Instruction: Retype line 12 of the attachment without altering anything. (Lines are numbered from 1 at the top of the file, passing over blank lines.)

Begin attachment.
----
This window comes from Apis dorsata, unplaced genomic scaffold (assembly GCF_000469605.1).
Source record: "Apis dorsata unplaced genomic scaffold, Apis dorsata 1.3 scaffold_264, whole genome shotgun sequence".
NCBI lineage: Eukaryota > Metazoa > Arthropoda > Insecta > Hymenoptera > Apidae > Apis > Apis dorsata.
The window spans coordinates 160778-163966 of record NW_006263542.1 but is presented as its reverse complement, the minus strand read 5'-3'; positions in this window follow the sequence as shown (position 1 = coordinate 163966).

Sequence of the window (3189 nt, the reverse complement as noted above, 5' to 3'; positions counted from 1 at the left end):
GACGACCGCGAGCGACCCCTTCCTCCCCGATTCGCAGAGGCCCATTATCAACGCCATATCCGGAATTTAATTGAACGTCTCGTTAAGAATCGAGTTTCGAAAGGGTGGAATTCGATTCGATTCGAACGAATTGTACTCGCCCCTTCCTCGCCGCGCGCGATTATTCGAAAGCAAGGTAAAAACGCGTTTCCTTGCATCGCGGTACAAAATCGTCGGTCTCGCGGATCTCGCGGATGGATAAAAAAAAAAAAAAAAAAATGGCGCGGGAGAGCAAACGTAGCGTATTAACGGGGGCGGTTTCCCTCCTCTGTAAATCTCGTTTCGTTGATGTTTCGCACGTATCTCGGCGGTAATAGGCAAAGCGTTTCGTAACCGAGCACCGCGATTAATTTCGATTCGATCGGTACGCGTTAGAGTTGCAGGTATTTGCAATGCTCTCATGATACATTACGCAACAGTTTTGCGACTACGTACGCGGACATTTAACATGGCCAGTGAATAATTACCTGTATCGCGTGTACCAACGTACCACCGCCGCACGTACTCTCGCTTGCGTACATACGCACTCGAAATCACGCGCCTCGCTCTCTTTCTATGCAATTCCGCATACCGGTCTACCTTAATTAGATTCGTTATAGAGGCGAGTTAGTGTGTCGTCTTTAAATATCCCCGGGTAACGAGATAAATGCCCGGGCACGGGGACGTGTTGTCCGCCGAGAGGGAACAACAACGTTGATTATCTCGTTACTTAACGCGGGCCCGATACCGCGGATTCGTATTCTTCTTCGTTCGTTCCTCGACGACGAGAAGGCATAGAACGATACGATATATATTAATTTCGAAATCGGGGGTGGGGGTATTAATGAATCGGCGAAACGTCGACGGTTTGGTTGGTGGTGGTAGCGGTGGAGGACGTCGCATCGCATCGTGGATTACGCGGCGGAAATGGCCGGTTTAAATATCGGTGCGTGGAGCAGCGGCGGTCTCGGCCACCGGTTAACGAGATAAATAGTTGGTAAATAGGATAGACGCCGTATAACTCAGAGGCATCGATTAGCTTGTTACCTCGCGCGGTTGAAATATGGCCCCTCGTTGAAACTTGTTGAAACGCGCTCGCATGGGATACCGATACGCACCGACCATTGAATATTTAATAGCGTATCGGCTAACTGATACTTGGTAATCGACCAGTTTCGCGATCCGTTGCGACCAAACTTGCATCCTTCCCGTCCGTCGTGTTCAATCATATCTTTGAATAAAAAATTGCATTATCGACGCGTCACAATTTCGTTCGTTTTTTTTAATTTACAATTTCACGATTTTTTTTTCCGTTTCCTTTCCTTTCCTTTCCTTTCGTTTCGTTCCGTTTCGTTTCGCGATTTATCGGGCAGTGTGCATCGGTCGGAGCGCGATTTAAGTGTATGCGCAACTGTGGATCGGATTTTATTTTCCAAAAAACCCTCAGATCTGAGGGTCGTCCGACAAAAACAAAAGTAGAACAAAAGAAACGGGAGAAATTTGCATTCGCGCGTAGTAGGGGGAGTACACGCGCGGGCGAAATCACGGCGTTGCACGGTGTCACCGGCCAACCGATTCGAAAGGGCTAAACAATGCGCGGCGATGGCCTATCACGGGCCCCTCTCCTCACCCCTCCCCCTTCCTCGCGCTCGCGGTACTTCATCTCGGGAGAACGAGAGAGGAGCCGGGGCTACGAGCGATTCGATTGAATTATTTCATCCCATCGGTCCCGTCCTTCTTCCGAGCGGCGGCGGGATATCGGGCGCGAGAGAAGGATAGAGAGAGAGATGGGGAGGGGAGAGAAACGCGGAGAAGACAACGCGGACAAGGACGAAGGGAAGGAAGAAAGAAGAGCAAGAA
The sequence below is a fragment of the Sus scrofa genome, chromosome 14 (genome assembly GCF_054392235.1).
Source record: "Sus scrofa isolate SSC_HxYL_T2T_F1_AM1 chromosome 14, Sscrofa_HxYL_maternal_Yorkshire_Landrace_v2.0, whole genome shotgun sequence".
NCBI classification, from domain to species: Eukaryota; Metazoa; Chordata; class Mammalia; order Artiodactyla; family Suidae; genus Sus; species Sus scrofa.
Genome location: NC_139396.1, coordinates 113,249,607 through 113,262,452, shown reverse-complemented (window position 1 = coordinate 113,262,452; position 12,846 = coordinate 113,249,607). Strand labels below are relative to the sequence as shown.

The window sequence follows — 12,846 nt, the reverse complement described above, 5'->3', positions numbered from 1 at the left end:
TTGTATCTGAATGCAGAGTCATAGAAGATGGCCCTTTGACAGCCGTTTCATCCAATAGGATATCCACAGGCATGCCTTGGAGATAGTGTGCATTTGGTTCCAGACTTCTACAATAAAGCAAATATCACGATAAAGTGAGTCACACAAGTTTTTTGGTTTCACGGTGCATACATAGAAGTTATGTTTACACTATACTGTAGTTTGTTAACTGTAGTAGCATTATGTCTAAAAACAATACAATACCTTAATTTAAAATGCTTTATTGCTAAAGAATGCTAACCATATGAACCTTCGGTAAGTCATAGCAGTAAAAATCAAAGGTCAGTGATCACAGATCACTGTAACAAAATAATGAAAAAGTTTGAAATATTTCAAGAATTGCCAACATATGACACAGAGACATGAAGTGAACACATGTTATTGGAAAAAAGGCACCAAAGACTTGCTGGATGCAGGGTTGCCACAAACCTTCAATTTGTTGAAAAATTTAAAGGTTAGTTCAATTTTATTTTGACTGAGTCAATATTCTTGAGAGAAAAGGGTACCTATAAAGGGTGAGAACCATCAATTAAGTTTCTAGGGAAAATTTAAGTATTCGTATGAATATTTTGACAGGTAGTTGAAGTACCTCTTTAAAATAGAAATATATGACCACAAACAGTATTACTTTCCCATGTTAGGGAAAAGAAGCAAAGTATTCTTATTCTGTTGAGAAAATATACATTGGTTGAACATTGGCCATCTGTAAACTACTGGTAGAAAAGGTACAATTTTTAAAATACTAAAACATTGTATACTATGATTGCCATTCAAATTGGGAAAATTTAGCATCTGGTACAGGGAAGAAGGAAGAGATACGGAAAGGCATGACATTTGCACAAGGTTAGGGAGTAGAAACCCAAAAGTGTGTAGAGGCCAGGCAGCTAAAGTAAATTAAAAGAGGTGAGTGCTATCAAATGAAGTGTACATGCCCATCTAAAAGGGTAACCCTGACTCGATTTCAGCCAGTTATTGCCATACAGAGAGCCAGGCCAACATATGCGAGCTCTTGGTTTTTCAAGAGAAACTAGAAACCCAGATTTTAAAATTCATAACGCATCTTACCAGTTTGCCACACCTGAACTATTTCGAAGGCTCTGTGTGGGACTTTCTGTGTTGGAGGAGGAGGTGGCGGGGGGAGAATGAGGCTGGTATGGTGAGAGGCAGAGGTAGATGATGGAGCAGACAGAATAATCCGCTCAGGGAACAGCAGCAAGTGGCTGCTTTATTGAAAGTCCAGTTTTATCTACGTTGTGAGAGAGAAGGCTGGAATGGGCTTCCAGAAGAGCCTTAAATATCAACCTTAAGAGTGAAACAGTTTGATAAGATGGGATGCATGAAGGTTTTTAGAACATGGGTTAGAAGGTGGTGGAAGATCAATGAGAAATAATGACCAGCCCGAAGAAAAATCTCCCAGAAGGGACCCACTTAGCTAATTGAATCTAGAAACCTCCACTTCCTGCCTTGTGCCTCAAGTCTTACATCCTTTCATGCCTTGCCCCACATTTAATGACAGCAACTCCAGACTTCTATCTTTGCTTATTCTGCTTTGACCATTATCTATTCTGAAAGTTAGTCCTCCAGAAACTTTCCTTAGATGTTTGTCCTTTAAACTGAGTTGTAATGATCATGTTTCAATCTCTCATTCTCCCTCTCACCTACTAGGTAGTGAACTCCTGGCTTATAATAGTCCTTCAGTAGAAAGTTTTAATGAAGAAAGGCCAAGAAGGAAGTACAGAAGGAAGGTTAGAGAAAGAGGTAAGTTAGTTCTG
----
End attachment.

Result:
TTGTATCTGAATGCAGAGTCATAGAAGATGGCCCTTTGACAGCCGTTTCATCCAATAGGATATCCACAGGCATGCCTTGGAGATAGTGTGCATTTGGTTCCAGACTTCTACAATAAAGCAAATATCACGATAAAGTGAGTCACACAAGTTTTTTGGTTTCACGGTGCATACATAGAAGTTATGTTTACACTATACTGTAGTTTGTTAACTGTAGTAGCATTATGTCTAAAAACAATACAATACCTTAATTTAAAATGCTTTATTGCTAAAGAATGCTAACCATATGAACCTTCGGTAAGTCATAGCAGTAAAAATCAAAGGTCAGTGATCACAGATCACTGTAACAAAATAATGAAAAAGTTTGAAATATTTCAAGAATTGCCAACATATGACACAGAGACATGAAGTGAACACATGTTATTGGAAAAAAGGCACCAAAGACTTGCTGGATGCAGGGTTGCCACAAACCTTCAATTTGTTGAAAAATTTAAAGGTTAGTTCAATTTTATTTTGACTGAGTCAATATTCTTGAGAGAAAAGGGTACCTATAAAGGGTGAGAACCATCAATTAAGTTTCTAGGGAAAATTTAAGTATTCGTATGAATATTTTGACAGGTAGTTGAAGTACCTCTTTAAAATAGAAATATATGACCACAAACAGTATTACTTTCCCATGTTAGGGAAAAGAAGCAAAGTATTCTTATTCTGTTGAGAAAATATACATTGGTTGAACATTGGCCATCTGTAAACTACTGGTAGAAAAGGTACAATTTTTAAAATACTAAAACATTGTATACTATGATTGCCATTCAAATTGGGAAAATTTAGCATCTGGTACAGGGAAGAAGGAAGAGATACGGAAAGGCATGACATTTGCACAAGGTTAGGGAGTAGAAACCCAAAAGTGTGTAGAGGCCAGGCAGCTAAAGTAAATTAAAAGAGGTGAGTGCTATCAAATGAAGTGTACATGCCCATCTAAAAGGGTAACCCTGACTCGATTTCAGCCAGTTATTGCCATACAGAGAGCCAGGCCAACATATGCGAGCTCTTGGTTTTTCAAGAGAAACTAGAAACCCAGATTTTAAAATTCATAACGCATCTTACCAGTTTGCCACACCTGAACTATTTCGAAGGCTCTGTGTGGGACTTTCTGTGTTGGAGGAGGAGGTGGCGGGGGGAGAATGAGGCTGGTATGGTGAGAGGCAGAGGTAGATGATGGAGCAGACAGAATAATCCGCTCAGGGAACAGCAGCAAGTGGCTGCTTTATTGAAAGTCCAGTTTTATCTACGTTGTGAGAGAGAAGGCTGGAATGGGCTTCCAGAAGAGCCTTAAATATCAACCTTAAGAGTGAAACAGTTTGATAAGATGGGATGCATGAAGGTTTTTAGAACATGGGTTAGAAGGTGGTGGAAGATCAATGAGAAATAATGACCAGCCCGAAGAAAAATCTCCCAGAAGGGACCCACTTAGCTAATTGAATCTAGAAACCTCCACTTCCTGCCTTGTGCCTCAAGTCTTACATCCTTTCATGCCTTGCCCCACATTTAATGACAGCAACTCCAGACTTCTATCTTTGCTTATTCTGCTTTGACCATTATCTATTCTGAAAGTTAGTCCTCCAGAAACTTTCCTTAGATGTTTGTCCTTTAAACTGAGTTGTAATGATCATGTTTCAATCTCTCATTCTCCCTCTCACCTACTAGGTAGTGAACTCCTGGCTTATAATAGTCCTTCAGTAGAAAGTTTTAATGAAGAAAGGCCAAGAAGGAAGTACAGAAGGAAGGTTAGAGAAAGAGGTAAGTTAGTTCTG